Until my early 30s, I’d gone my entire life until that point without truly knowing how to be happy. I’d struggled through all those years on a roller coaster of highs and lows, but never felt a settled overall sense of peace and joy that is the foundation of a happy life. You could say that when it came to how to be a truly happy person, I was totally lost. So were many of my friends.
It was around that time that I uncovered what I believe is the reason for that entire struggle; authentic, sustainable happiness is a skill that I simply never learned. It’s an actual skill — just like playing an instrument or learning to write — made up of many layers, facets and habits that we can learn how to do.
Happiness is, quite possibly, the most important skill we need to learn in order to live the light-filled, successful, joyful life we all desire. It’s not just a feeling or state of being, it’s also something we do and must consciously participate in creating. As Aristotle said, “Happiness is a state of activity.”
Once I realized this and committed myself to learning, studying, and practicing the essential building blocks that make up a foundation for lasting happiness, my life improved drastically. It was like my world went from being lit by a flickering 40-watt bulb to a 100-watt bulb. I created such a change in my everyday life that it’s now my passion to coach people on how to become skilled at being happy.
In looking back, I felt as though I’d gone through my entire education growing up learning what society considers our most important life skills (and non-essential skills — anyone remember the mock weddings in home ec class?), without ever learning the most essential skills for living a successful, joyful life. Why on earth are we not teaching the basics of happiness and emotional health to our kids in school?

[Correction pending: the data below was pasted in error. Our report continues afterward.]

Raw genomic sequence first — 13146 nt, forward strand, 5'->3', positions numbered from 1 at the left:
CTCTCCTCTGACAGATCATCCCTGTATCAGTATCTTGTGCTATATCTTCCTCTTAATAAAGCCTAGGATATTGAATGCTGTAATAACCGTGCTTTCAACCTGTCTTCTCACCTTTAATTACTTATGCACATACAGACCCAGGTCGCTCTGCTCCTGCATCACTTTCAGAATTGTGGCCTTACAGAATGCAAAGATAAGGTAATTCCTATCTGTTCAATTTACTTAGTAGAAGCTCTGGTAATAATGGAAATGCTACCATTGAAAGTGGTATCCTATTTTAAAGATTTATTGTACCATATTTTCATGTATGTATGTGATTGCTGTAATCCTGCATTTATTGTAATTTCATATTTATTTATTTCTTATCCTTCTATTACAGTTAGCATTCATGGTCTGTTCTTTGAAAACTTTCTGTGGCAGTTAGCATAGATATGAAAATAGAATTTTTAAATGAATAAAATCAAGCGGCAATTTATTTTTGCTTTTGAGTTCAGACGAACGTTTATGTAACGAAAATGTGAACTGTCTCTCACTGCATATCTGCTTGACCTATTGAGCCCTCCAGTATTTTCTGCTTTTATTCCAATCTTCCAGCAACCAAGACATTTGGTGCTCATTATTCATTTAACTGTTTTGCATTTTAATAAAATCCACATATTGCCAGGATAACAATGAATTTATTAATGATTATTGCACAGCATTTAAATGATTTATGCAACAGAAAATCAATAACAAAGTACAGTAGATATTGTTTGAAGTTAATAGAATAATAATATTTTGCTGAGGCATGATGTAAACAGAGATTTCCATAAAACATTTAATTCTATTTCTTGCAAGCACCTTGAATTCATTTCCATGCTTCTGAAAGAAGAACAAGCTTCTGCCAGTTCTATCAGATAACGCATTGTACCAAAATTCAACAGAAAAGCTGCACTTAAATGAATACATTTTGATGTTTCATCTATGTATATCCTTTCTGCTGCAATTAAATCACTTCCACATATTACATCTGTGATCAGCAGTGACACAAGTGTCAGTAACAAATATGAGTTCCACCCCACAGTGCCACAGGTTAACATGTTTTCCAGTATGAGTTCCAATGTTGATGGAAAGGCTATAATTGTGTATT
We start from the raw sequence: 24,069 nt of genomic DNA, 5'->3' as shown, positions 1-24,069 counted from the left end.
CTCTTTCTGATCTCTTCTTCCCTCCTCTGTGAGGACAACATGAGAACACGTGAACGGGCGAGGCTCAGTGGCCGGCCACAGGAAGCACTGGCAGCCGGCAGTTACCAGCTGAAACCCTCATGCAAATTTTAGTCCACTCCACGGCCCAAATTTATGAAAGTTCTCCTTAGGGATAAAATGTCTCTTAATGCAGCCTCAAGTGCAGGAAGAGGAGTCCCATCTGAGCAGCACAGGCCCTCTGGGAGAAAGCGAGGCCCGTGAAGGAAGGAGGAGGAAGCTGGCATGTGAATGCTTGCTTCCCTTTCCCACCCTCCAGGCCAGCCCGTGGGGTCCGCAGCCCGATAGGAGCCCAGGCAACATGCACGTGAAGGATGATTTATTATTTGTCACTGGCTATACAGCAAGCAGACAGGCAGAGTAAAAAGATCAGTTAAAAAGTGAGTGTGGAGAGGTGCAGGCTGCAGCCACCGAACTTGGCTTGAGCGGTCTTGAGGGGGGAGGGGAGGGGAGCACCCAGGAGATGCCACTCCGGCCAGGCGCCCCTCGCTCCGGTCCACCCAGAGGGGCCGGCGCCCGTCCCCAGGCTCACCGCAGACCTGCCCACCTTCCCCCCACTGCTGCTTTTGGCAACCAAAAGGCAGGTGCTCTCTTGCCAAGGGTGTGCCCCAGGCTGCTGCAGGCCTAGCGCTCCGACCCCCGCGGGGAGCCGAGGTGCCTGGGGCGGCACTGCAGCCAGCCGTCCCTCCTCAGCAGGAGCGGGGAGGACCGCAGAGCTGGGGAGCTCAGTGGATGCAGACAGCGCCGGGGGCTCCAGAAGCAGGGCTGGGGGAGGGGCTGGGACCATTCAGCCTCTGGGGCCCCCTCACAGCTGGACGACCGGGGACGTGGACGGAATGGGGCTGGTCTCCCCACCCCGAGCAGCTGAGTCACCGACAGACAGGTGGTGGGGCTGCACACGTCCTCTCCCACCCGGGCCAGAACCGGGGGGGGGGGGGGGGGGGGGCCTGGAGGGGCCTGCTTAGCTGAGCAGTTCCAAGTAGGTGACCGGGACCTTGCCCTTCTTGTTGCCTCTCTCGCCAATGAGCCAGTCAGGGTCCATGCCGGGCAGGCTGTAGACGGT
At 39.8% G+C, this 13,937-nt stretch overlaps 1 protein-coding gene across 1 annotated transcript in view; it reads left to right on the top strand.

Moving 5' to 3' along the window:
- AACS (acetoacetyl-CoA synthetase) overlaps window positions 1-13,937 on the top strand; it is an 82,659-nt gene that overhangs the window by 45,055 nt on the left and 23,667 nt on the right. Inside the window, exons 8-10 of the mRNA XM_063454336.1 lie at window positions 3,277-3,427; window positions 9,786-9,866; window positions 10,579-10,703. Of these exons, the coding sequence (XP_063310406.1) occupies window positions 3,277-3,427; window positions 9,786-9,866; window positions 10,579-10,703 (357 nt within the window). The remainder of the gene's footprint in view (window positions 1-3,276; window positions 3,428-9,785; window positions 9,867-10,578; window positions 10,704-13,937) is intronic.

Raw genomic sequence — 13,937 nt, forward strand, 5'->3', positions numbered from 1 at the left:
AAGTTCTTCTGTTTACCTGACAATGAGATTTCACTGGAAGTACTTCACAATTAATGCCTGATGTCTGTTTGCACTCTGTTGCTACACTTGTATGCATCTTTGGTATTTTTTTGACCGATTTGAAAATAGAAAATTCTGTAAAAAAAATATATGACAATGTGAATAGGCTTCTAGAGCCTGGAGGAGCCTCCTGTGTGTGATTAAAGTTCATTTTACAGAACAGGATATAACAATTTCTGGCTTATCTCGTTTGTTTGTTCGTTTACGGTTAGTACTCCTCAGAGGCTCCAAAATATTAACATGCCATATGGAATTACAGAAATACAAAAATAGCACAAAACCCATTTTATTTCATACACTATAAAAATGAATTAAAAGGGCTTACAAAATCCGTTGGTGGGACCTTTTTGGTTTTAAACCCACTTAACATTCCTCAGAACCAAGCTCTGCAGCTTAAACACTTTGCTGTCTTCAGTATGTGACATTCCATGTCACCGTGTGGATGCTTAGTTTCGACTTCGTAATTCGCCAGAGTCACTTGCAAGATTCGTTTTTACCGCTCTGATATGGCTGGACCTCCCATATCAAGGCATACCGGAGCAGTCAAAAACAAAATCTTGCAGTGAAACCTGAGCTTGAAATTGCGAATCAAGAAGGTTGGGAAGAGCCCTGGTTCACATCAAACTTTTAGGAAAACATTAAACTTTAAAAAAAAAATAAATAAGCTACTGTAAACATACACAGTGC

I believe we’ve been doing a great disservice to generation after generation, and to the world, by failing to make this a priority. Without change, without a shift to teach young people fundamentals like mindfulness, compassion, self-love, service, gratitude, the power of positive thinking, we will continue to produce millions and millions of people who struggle and claw their way through life emotionally.
Think about this: How might the world shift in profound ways if all kids studied these basics of happiness for even one semester in school?
We’re sending young adults out into the wilderness of life with no field guide for creating happiness. Our system has it completely backwards. There is so much emphasis on teaching kids how to be successful, implying that success will lead to a happy life, when the actual key to success is happiness itself.
Vicki Savini is a teacher in New York who is fast becoming known for her efforts to create change in this area. “We live in a high-paced society where everyone is doing this thing we call life. We simply can’t expect our children to be happy, believe in themselves, speak their truth and be empathetic to others unless we teach them mindfulness — how to be a human being instead of a human doing.”
Savini includes mindfulness, simple meditation, and self-esteem lessons along with the traditional math, reading and other subjects she teaches in her classroom. Her upcoming book, Ignite the Light — Empowering Children and Adults to Be Their Absolute Best, she discusses how children are deprived of lessons of self-love and inner peace. She wrote her book to serve as a practical, step-by-step manual for change in this area and hopes it will inspire parents and teachers to shift focus.
Let’s look at it this way. If playing the violin was an absolutely mandatory skill to learn in order to thrive in life, wouldn’t you be kind of pissed off if you’d graduated high school without learning how? If you didn’t discover this fact about the violin until you were, say, in your 30s or 40s, wouldn’t you run out and pick up a violin and sign up for lessons ASAP? Teach your kids?
It’s time we begin to look at happiness in this way, and make it a higher priority, in our lives, educational system, and in our world. It really is urgent. Our very best lives, and the best lives of our kids depend on it.